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MERC studies to unearth secrets of Sudbury Basin footwall deposits

December 1, 2008
by Norm Tollinsky
In: Research with 0 Comments

The Mineral Exploration Research Centre (MERC), a research centre affiliated with Laurentian University’s Department of Earth Sciences, is undertaking a series of research projects to better understand the geology of the Sudbury Igneous Complex (SIC).

Funded by the Centre for Excellence in Mining Innovation (CEMI), also based at Laurentian, the research focuses on knowledge gaps identified by the four mining companies active in the Sudbury area.

Despite a history of mining exceeding 100 years, “there is still a lack of basic knowledge of Sudbury’s geology,” said Bruno Lafrance, associate professor of Earth Sciences at Laurentian.

Three projects are currently under way, the first of which focuses on the evolution of the contact metamorphic aureole, a region of rocks underlying the melt sheet resulting from the meteorite impact that formed the Sudbury Basin 1.85 billion years ago.

“The melt sheet was quite hot, possibly as much as 1800 degrees Celsius,” explained Doug Tinkham, an assistant professor and one of the principal investigators for the study. “This melt sheet would have been lying on top of the rocks, so there would have been a lot of heat transfer to the underlying rocks.”

At 690 or 700 degrees Celsius, the minerals within the rocks would have melted.

“There is evidence of partial melting within the footwalls of the SIC very close to the contact, but it’s not always very clear, so one of the goals of this project is to characterize and describe the various textures that we see in the footwall rocks and try to determine which textures are indicative of partial melting and which ones are not,” said Tinkham.

The four-year study will shed light on the temperature distribution in the footwall rocks and the possible relationship between mineralization and anomalously high temperatures.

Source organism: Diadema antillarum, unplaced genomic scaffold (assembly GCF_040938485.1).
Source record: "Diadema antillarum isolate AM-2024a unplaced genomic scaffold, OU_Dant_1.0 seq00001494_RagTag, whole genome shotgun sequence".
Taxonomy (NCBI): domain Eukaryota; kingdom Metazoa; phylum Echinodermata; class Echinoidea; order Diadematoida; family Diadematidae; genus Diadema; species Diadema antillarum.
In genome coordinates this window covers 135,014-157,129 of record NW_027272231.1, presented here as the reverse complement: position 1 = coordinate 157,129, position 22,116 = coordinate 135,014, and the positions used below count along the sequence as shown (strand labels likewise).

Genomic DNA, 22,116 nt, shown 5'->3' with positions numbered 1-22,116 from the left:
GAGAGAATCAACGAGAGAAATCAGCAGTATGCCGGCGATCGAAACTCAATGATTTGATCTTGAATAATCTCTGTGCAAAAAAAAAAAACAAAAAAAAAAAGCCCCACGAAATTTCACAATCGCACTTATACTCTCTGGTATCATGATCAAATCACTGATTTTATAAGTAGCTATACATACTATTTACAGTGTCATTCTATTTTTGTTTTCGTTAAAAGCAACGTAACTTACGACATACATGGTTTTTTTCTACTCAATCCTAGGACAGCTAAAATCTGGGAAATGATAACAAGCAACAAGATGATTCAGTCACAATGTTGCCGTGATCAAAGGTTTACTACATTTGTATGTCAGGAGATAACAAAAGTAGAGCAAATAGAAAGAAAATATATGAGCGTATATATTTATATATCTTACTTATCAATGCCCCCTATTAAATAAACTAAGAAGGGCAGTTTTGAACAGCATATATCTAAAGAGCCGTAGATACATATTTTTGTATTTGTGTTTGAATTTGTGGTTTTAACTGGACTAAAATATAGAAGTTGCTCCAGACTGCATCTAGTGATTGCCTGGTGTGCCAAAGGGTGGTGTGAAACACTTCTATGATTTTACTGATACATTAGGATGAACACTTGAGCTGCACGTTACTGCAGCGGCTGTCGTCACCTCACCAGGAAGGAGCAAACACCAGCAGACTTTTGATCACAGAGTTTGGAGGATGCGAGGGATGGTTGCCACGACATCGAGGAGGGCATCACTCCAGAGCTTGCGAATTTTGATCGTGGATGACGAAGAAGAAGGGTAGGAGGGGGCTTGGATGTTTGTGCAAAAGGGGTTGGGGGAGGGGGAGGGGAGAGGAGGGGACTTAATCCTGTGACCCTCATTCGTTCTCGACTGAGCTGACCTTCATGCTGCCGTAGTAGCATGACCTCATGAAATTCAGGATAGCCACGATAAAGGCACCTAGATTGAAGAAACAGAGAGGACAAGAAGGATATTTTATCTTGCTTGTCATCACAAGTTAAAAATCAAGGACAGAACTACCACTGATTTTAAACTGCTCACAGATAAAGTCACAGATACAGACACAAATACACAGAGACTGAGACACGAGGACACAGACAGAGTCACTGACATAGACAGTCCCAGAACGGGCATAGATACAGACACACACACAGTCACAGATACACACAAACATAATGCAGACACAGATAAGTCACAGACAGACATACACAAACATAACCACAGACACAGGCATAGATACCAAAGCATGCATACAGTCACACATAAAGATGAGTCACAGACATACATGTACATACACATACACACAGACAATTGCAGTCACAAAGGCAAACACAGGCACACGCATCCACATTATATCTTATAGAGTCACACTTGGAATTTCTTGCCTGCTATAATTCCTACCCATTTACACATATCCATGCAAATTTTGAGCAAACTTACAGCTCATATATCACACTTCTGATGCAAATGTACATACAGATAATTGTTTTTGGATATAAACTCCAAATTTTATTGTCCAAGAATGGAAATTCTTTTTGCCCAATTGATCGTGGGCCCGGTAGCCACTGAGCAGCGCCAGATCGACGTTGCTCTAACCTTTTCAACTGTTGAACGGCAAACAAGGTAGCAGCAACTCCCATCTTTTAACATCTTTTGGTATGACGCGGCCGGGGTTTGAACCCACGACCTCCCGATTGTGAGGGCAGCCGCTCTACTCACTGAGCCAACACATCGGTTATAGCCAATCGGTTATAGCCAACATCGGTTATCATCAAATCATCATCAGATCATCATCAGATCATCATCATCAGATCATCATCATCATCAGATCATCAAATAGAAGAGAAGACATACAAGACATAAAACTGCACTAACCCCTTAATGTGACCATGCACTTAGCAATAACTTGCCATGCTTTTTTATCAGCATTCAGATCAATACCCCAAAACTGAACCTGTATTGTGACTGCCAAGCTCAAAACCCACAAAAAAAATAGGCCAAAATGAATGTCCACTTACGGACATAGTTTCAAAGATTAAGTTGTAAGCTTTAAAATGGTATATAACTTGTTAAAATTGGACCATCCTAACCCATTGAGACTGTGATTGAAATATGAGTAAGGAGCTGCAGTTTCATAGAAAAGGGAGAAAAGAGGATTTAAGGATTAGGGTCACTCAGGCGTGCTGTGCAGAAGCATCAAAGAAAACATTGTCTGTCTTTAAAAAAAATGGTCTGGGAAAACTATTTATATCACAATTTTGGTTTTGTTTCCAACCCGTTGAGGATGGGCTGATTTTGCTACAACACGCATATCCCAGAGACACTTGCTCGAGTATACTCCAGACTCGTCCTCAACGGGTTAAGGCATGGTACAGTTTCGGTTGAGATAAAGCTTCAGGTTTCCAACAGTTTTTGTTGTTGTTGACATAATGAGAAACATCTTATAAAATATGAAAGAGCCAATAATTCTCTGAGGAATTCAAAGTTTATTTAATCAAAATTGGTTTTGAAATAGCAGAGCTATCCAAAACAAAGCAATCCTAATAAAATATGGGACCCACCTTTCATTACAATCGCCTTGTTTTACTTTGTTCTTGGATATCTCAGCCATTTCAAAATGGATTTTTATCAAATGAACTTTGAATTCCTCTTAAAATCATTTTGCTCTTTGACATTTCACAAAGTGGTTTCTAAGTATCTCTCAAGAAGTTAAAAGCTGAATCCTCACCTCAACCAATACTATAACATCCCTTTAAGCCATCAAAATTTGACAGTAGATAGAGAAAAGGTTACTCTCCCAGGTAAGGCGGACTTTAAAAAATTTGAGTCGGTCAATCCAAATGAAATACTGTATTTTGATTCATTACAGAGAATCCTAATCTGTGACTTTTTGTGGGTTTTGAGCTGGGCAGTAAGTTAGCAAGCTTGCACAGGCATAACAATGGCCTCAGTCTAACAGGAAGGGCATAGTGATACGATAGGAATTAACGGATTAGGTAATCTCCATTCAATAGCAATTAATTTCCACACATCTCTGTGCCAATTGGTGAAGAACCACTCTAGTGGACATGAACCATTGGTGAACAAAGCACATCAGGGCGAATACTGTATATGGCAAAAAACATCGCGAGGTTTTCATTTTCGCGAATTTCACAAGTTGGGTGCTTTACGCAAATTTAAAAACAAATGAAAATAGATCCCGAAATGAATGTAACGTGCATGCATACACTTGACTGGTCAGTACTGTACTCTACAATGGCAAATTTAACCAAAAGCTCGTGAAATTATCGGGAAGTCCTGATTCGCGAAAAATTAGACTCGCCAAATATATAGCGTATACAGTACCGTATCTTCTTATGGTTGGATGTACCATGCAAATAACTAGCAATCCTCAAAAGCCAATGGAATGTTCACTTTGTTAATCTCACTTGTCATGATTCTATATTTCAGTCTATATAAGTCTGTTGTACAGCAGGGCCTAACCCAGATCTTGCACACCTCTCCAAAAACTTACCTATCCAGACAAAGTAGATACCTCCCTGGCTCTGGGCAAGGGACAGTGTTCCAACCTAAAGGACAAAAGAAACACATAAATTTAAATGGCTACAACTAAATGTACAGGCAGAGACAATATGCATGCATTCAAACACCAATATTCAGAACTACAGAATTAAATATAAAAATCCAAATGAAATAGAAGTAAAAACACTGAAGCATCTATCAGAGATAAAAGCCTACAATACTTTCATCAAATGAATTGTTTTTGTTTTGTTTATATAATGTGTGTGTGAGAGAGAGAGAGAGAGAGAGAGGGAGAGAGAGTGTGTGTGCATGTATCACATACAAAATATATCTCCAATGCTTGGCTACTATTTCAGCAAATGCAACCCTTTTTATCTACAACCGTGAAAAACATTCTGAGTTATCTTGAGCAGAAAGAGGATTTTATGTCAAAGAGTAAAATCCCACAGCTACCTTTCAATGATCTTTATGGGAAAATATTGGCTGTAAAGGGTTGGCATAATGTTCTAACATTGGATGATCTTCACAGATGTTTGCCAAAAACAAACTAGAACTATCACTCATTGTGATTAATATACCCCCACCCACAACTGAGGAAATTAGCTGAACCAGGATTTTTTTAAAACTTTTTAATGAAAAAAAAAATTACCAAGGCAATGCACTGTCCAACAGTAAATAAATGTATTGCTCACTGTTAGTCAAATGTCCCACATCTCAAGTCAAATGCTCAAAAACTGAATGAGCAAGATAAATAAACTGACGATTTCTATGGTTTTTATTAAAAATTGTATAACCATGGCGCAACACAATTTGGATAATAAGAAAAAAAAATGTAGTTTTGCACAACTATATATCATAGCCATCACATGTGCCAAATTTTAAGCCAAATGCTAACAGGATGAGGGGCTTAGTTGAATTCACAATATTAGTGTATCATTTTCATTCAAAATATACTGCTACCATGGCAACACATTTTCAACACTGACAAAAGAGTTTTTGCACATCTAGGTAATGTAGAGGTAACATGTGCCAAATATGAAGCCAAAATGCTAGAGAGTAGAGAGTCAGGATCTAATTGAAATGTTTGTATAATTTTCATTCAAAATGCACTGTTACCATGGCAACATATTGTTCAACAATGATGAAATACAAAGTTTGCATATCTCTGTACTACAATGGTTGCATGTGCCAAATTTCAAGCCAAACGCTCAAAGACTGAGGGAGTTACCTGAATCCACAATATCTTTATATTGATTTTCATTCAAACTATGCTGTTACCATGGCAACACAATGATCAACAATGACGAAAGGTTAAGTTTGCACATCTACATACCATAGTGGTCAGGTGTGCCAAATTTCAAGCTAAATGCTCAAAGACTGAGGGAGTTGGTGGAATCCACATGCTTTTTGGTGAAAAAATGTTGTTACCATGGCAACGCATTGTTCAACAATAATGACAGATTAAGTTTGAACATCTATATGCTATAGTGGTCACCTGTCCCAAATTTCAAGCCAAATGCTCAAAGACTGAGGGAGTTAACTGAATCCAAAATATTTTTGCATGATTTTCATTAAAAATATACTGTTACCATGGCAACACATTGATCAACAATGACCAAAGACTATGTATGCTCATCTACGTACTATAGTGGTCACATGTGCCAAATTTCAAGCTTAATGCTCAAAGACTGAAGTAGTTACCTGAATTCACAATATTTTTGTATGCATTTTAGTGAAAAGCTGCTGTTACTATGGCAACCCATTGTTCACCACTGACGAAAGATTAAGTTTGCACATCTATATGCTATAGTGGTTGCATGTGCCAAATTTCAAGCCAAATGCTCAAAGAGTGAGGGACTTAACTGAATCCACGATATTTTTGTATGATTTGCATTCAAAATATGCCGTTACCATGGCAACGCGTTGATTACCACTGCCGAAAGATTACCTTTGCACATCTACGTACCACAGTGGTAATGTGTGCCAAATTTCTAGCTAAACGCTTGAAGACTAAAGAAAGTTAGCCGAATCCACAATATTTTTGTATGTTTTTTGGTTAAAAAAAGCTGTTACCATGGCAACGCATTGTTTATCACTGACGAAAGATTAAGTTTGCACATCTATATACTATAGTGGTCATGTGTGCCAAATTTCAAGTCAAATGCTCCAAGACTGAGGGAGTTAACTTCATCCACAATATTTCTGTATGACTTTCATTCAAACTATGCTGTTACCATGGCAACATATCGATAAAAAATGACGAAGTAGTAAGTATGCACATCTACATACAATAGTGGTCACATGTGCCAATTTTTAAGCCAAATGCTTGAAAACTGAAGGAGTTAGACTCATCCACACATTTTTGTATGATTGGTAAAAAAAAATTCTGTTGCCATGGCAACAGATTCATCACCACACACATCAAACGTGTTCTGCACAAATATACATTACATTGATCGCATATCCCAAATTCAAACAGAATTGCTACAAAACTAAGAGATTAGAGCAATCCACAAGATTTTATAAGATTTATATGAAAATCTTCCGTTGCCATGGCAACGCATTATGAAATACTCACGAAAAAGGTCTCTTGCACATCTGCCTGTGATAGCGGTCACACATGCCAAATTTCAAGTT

It will also advance our knowledge of how partial melting affected different rock types.

The second of three studies currently under way is a comparative study of mineralized and unmineralized breccias along the Whistle Offset dyke on the North Range of the SIC.

A rock type consisting of angular fragments cemented together, breccias are preferred hosts to copper-nickel-PGE mineralization in footwall country rocks and offset dykes of the SIC.

The study will examine the mineralogy, geochemistry and texture of rock samples in the hope of identifying any characteristics specific to mineralized breccias.

“If we can come up with some key features that help us recognize why some breccias are mineralized and some are not, we can use this knowledge as a prospective exploration tool,” said Andy McDonald, department chairman. “What we find out about the genesis and evolution of these breccias could help us understand what happens in other impact structures on the planet.”

The third study focuses on the metamorphic, structural and geochronological evolution of the South Range of the SIC.

Unlike the North Range, the South Range, or the southern rim of the SIC, has been affected by several orogenic, or mountain-building events, caused by tectonic movements that displaced and folded Huronian footwall rocks and nickel-copper massive sulphide deposits at the base of the SIC.

“As a result of the deformation, the mineralogy, the grades of the deposits and the geometry of the deposits were changed,” said Lafrance. “In order to know the effects of those changes on the deposits, we need to know what caused the deformation and how many deformation events there were.”

The focus on footwall and offset dyke deposits reflects the heightened interest in these rich copper-PGE deposits, which were generally overlooked until recently.

According to McDonald, these and other studies to follow are part of a department-wide initiative to better understand the footwall environment of the SIC.

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